MCACC’s Nicholas Glaze Volunteers Toward Independence

A variety of photos of MCACC's Nicholas Glaze volunteering unloading a truck, arranging merchandise and cleaning a stock room.

Nicholas Glaze, a participant at the Monarch Creative Arts and Community Center (MCACC), receives valuable life skills while volunteering at Habitat for Humanity ReStore in Moore County.

Nicholas Glaze knows that working within his community as a volunteer today will help him achieve the goals he has established for himself.

Working toward achieving and accomplishing his life goals is important to Glaze, a day program attendee at Monarch’s Creative Arts and Community Center (MCACC) in Moore County’s Southern Pines.

Glaze, 18, is currently a volunteer with the Habitat for Humanity ReStore in Rockingham. He is happy to have the opportunity to give back to his community while learning skills that eventually will be important to gaining and maintaining employment.

When Glaze began attending MCACC last June, he discussed with Community Engagement Team Leader Bob Huber life goals and planning for the future. Glaze wants to eventually live independently, as well as drive a car and plan for his future. For now, Glaze lives at home in Hamlet with his parents and three brothers.

Part of Huber’s role at MCACC is to identify and partner with community agencies who are able to assist the day program attendees in being active participants within their communities through volunteer roles or employment.

The MCACC typically has 60 adults with intellectual and developmental disabilities (I/DD) enrolled in the program, however due to COVID-19, 18 day program attendees are participating with an additional 15 receiving support in the community. The pandemic has temporarily paused the MCACC’s course selection which has included pottery, art, dance and music programs.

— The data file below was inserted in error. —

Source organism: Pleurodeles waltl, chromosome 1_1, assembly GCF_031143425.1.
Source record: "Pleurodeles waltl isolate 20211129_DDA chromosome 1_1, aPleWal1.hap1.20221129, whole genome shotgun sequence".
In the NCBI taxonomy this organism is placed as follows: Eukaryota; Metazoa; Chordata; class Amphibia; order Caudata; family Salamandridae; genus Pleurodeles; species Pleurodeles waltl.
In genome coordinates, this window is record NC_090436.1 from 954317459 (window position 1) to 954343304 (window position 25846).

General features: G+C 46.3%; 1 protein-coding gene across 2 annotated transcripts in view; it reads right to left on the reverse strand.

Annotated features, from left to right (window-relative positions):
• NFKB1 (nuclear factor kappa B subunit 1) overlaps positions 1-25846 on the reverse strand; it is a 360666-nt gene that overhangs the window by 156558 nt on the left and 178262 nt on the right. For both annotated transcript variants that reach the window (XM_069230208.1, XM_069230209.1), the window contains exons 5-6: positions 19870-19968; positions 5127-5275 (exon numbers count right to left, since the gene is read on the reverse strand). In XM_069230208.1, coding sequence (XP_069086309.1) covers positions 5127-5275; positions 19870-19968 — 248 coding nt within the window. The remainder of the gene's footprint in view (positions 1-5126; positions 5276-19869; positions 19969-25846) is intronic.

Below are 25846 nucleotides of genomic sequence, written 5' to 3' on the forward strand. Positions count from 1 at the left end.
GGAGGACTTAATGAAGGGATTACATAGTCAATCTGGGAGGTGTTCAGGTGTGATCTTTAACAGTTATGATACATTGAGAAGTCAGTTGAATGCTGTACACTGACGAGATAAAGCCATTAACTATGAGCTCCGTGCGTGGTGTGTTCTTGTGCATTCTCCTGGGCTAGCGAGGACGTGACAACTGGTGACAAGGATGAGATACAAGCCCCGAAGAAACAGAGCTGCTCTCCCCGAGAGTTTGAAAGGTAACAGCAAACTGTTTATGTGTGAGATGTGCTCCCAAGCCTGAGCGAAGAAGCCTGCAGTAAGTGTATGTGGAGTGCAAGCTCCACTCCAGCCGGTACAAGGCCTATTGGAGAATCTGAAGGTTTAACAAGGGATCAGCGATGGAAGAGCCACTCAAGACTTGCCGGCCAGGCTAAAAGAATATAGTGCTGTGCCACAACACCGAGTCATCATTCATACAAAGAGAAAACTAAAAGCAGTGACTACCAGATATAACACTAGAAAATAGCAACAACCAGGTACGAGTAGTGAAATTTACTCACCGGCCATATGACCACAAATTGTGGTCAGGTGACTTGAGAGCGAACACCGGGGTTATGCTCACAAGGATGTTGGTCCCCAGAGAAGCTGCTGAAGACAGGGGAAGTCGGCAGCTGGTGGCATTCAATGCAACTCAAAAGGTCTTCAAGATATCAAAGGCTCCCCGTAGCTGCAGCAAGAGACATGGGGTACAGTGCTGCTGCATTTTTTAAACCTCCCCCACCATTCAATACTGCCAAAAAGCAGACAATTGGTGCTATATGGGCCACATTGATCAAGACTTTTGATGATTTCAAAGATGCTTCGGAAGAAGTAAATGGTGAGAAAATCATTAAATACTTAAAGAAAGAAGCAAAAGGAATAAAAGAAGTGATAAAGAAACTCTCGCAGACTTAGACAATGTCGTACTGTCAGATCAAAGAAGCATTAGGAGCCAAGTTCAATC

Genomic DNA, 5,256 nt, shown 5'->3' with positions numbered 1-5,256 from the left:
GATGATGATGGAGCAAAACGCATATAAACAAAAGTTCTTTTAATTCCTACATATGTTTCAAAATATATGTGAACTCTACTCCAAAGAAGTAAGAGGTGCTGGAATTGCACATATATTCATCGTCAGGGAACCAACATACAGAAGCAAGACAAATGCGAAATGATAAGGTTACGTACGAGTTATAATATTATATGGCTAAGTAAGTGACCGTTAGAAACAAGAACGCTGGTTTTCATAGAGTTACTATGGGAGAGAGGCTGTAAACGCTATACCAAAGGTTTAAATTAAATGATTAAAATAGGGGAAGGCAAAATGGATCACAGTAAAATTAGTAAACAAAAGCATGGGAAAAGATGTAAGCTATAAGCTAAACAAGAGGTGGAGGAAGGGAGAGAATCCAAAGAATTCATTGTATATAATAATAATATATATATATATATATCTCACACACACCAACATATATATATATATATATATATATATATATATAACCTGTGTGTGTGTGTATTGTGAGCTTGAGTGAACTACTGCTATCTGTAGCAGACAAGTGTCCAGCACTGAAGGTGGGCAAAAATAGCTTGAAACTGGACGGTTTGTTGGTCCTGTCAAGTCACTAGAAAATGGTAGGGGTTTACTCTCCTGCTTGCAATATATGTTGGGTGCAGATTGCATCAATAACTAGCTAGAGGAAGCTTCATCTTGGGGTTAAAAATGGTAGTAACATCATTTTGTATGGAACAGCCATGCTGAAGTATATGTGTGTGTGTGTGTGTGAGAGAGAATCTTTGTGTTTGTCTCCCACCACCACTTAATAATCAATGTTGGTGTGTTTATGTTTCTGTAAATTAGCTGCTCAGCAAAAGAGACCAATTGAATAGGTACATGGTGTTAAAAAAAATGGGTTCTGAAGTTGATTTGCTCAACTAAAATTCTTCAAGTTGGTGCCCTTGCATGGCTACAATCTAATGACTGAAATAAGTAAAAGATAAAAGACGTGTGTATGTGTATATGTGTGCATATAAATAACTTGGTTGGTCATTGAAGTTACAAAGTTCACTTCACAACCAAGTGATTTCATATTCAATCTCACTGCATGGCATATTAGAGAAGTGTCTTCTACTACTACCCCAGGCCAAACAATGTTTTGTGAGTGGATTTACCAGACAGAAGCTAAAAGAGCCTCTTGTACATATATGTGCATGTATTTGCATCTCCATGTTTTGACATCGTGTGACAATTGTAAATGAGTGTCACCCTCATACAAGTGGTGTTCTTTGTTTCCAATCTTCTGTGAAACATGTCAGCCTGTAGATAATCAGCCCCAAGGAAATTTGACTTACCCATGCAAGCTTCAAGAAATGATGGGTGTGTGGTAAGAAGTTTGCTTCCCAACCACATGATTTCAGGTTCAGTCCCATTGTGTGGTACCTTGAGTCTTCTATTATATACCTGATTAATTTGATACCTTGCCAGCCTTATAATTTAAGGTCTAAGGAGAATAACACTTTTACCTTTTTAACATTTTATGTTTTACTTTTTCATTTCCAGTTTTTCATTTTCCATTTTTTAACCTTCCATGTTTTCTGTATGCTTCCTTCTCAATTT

In partnership with his Direct Support Professional Patricia Peterson, Glaze spent time last summer visiting local, community agencies filling out applications and speaking to management to see if any local programs would be a good fit. He landed his role as a volunteer with Habitat for Humanity after an in-person visit and began learning the new role in August.

“It’s pretty cool and I like working there,” Glaze commented. “I like to work and I am not afraid to do what they ask me.” Glaze explained that he is assigned a variety of tasks during his volunteer shifts including unloading the trucks, checking in donations and stocking shelves, and typically volunteers two to three days each week.

Glaze believes that the best part about volunteering is getting to know other people, including the staff and community members who shop at the store. Peterson, who is on hand to assist Glaze while volunteering, said she has seen his social skills improve while working with the Habitat for Humanity staff and customers: “He has learned to help people and communicate with people.”

While Glaze is providing a much-needed service as a volunteer, the role also provides him with learning valuable skills. “He is basically learning to accept more responsibility through his volunteer role,” Peterson noted. “He is also learning how to follow rules that one day as a paid employee will be very important.”

The Rockingham Habitat for Humanity location closed recently but Glaze transferred to the location in Moore County and will continue volunteering.

Mary Ortiz, the manager at Habitat for Humanity ReStore and who works directly with Glaze, appreciates her volunteers helping the locations run smoothly. “He is doing great and he is a wonderful volunteer,” she said of Glaze, who she added takes care of a little bit of everything at the ReStore, working hand in hand with staff. “He is friendly and has an outgoing personality. He is welcomed by both customers and employees.”

Proceeds from the Habitat for Humanity ReStores go to their corporate office with funds dispersed for work within local communities. Habitat for Humanity is a global nonprofit providing affordable housing for families.

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